Chapter 7 is one of the two most commonly filed chapters of bankruptcy. Many prefer it to Chapter 13, as it lasts a few months as opposed to a few years. On the surface, this sounds like a good idea, as the idea of dragging out a bankruptcy over a period of years doesn’t sound all that great. But not everyone can file under Chapter 7, and there are reasons why. A Chapter 7 bankruptcy attorney in Tulsa, OK can provide more information, but following are the basics behind this chapter.
Bankruptcy requires that the petitioner make a good faith effort to repay their creditors. In Chapter 7, this is done through the liquidation of assets. The bankruptcy trustee sells off your valuable assets in order to recoup money. You don’t lose everything you own, however, due to exemptions that keep certain assets away from the trustee. If you don’t have many assets after exemption, you are still able to file for bankruptcy and get debt relief.
In order to file under Chapter 7, you have to meet the criteria laid out in the means test. A general rule of thumb for eligibility is if your income is under the state median income. For example, the median income for the state of Arizona is $55,000 for an individual. If you make $45,000, you are under the median and able to enter in Chapter 7 without issues. If you have assets you want to protect, you can discuss how you can retain them with a Chapter 7 bankruptcy attorney in Tulsa, OK.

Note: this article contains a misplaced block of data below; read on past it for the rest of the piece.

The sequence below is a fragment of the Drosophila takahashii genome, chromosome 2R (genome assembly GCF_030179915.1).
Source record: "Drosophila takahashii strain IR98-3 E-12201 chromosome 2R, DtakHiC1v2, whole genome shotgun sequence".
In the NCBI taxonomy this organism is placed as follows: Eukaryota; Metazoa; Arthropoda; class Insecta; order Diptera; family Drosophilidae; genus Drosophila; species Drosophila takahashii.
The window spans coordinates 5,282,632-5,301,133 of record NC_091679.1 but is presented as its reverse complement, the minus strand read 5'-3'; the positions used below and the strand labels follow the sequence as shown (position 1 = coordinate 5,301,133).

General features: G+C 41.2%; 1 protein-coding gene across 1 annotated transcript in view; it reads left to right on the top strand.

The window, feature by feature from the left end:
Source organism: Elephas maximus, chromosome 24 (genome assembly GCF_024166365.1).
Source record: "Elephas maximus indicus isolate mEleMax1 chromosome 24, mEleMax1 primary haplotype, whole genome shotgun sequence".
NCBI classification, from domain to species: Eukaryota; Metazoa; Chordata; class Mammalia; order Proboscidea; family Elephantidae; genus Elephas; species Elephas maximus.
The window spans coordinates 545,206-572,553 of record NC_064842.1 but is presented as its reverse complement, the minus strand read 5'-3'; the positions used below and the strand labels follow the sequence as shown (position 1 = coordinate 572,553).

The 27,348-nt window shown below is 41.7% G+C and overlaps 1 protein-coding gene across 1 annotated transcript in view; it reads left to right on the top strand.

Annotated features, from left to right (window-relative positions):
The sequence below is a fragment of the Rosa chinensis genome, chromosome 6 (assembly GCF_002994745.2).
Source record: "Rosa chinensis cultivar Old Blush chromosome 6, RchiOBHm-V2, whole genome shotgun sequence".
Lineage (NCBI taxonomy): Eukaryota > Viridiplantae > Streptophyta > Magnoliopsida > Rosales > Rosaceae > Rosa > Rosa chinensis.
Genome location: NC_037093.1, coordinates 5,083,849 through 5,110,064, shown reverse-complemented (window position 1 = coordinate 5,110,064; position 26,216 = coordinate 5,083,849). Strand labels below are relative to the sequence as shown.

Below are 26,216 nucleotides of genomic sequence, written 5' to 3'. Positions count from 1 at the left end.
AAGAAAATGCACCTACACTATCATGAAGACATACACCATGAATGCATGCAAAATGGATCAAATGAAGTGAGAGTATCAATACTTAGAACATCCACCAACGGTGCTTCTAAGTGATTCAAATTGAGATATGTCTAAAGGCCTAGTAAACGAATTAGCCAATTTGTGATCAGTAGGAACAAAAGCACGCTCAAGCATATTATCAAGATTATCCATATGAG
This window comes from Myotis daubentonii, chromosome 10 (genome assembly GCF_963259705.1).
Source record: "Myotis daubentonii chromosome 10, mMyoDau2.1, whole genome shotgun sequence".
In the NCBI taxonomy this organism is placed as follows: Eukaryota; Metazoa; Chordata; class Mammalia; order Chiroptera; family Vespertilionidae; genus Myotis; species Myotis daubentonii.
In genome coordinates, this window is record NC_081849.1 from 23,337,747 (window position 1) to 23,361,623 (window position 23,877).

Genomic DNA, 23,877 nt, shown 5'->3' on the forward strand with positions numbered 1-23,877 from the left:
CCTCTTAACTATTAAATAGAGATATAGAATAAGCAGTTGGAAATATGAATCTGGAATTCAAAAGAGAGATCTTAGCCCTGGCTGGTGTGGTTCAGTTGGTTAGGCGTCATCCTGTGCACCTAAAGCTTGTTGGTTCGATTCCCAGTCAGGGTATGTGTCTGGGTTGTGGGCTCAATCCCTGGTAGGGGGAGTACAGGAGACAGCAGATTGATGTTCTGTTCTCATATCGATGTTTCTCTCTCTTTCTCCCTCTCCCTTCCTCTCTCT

The petition comes next, and you need to have your exemptions listed, a matrix of creditors filled out, and all of the schedules completed. This information is used by your trustee to determine if your debts are outstripping your ability to repay. If the trustee agrees with your need for relief, they will send the petition forward and recommend you be discharged on the set date. Once the last day of your bankruptcy has passed, you get a discharge and are free to rebuild your credit. For more information, contact Matthew E. Riggin, PLLC.